The better thing to do is leave Social Security alone FOR NOW, and focus on repaying the Social Security Trust Fund in full. Do that, and you've solved the problem until 2037, at which time we can either continue our transfers to the SSA (problem solved) or reduce them with an equal offset from a combination of Social Security FICA hikes and benefit cuts (problem solved). Yes, we are looking at increased cost, but that is a consequence of changing demographics.

Repaying the Trust Fund and making Social Security less of a value (higher cost for less) isn't something we can absorb all at once. Let's focus on the Trust Fund now. If we can come up with the fiscal discipline to do that, we can afford to wait a bit longer to solve the longer-term Social Security problem. If we can't come up with the fiscal discipline to just repay the Trust Fund, adding an additional FICA burden or benefit cut isn't going to make it easier to do so.

Also, keep in mind that a percentage of the new taxes needed to repay the Social Security Trust Fund would have been needed anyway, in proportion to the amount of government borrowing that was not done on the open market due to Social Security Trust Fund Treasuries.

Now that we understand that every FICA dollar is needed to pay benefits, plus more, what would we be left with to privatize? I can't find an answer to this from anyone promoting privatization. This is probably because privatization, as a mainstream idea, went down in flames under G.W. Bush. If it had taken hold then, the surpluses from 2004-2009 could have been used to bootstrap such a scheme. Now, frankly, it's too late.

A powerful indictment of privatized Social Security is the finding of Stanley Logue in San Diego, CA. In 2004 he decided to go back and compare what his 45 years worth of Social Security FICA contributions would have earned under Social Security versus what they would have earned on the Dow Jones Industrial Average. The surprising finding was that the stock market investment lost out by about five thousand dollars (1).

It is also important remember that, fundamentally, Social Security is a form of insurance, NOT an investment scheme (1). The goal isn't to generate the highest payout for citizens, it is to preserve capital so that there is something to pay retirees. It is for this reason that Social Security is not a "Ponzi scheme."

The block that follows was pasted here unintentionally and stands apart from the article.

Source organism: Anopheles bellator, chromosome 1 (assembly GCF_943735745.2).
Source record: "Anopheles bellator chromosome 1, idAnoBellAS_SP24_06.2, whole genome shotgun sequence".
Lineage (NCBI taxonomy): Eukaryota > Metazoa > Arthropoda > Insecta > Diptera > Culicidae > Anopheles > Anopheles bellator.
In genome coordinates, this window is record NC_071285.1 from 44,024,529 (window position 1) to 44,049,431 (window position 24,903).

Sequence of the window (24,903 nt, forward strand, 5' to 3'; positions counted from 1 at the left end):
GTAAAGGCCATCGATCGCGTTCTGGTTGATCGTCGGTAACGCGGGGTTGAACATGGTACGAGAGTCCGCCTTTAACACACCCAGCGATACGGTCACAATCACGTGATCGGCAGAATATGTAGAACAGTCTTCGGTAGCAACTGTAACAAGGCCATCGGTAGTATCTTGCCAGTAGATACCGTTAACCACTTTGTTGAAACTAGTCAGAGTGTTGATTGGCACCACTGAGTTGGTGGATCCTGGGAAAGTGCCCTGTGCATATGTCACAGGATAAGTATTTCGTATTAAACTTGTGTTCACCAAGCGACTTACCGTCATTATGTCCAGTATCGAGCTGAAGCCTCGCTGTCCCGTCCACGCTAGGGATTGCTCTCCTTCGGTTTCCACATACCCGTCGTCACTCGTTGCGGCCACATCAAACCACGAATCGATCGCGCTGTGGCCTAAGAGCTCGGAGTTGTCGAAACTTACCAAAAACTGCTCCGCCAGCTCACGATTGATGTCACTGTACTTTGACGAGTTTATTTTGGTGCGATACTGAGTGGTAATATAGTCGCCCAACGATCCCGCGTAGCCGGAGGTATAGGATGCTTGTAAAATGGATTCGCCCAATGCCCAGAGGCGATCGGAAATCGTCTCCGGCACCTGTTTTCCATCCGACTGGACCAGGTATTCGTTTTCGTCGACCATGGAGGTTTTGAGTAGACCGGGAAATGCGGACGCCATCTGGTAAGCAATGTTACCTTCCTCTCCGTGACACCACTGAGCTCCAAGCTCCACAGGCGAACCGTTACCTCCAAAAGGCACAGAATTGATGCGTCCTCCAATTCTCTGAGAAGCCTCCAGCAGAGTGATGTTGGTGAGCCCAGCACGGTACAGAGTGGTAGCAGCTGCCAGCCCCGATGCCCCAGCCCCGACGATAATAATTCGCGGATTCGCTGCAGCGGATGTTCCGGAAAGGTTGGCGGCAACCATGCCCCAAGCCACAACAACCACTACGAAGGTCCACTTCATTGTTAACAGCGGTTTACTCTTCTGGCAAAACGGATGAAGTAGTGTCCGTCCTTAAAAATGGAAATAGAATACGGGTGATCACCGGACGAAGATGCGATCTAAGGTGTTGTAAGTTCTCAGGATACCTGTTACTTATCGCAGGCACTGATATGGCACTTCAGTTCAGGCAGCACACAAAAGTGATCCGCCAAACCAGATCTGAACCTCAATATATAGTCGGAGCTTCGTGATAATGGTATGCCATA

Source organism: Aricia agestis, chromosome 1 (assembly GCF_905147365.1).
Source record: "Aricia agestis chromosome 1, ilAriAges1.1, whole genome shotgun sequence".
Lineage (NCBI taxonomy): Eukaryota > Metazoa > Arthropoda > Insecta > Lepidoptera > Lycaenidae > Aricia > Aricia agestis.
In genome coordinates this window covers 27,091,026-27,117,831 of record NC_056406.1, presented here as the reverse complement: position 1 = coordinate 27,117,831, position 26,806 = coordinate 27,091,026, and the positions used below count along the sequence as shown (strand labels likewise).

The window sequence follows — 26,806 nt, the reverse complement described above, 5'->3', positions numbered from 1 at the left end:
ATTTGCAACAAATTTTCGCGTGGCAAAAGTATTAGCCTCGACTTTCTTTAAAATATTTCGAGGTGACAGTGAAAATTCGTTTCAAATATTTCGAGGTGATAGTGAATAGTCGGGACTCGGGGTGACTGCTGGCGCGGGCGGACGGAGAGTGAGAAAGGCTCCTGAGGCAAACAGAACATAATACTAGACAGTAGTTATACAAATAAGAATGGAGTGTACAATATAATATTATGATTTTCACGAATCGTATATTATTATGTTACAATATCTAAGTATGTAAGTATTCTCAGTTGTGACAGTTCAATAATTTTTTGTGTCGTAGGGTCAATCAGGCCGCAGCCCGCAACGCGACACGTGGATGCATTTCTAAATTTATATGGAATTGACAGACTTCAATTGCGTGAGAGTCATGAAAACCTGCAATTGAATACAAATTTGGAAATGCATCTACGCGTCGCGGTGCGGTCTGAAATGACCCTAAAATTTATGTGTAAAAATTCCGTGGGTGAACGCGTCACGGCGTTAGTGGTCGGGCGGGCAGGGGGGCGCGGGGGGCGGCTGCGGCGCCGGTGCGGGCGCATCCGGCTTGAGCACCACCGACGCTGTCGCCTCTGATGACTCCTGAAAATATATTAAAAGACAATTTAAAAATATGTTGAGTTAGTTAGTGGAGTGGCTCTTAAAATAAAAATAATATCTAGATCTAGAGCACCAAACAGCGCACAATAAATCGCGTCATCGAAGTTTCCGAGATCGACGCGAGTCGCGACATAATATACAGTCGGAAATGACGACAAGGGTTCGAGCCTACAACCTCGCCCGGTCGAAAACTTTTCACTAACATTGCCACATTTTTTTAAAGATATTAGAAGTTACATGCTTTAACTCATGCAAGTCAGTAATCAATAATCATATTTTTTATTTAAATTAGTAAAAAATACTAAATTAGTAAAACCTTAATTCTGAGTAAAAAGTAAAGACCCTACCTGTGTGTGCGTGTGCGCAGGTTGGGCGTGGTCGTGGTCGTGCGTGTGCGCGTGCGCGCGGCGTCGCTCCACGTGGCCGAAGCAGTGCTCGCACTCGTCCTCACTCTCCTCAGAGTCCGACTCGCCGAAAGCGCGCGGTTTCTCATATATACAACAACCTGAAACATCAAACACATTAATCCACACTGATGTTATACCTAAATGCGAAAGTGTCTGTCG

Failure of privatized Social Security would only require new and costly government outlays to make up for that failure. Failures of this sort have been seen in Britain (1).

The idea that we could restrict such retirement accounts to safe investments fails too. One of the most aggressive "safe" investments, "Money Market" funds, barely even keeps up with inflation (6). Buying government debt, another "safe" option, is exactly what our current system is doing!

Of course, the recent economic misery is just a nail in the coffin for this bad idea.


(1) Francis, David R. "One Man's Retirement Math: Social Security Wins." CSMonitor.com. December 27, 2004. Accessed April 14, 2011. http://www.csmonitor.com/2004/1227/p01s03-cogn.html.

(2) Greenspan, Alan. "Economic Outlook and Current Fiscal Issues." Board of Governors of the Federal Reserve System. March 2, 2005. Accessed April 13, 2011. http://www.federalreserve.gov/boarddocs/testimony/2005/20050302/default.htm.

(3) HowStuffWorks. "How Does the Social Security System Work?" HowStuffWorks. Accessed April 14, 2011. http://www.howstuffworks.com/question385.htm.

(4) The Trustees of the US Social Security Administration. "2010 OASDI Trustees Report--financial Outlook for Social Security." Social Security Online. August 9, 2010. Accessed April 14, 2011. http://www.ssa.gov/OACT/TR/2010/tr2010.pdf.

(5) US Census Bureau. "USA QuickFacts." US Census Bureau. November 4, 2010. Accessed April 14, 2011. http://quickfacts.census.gov/qfd/states/00000.html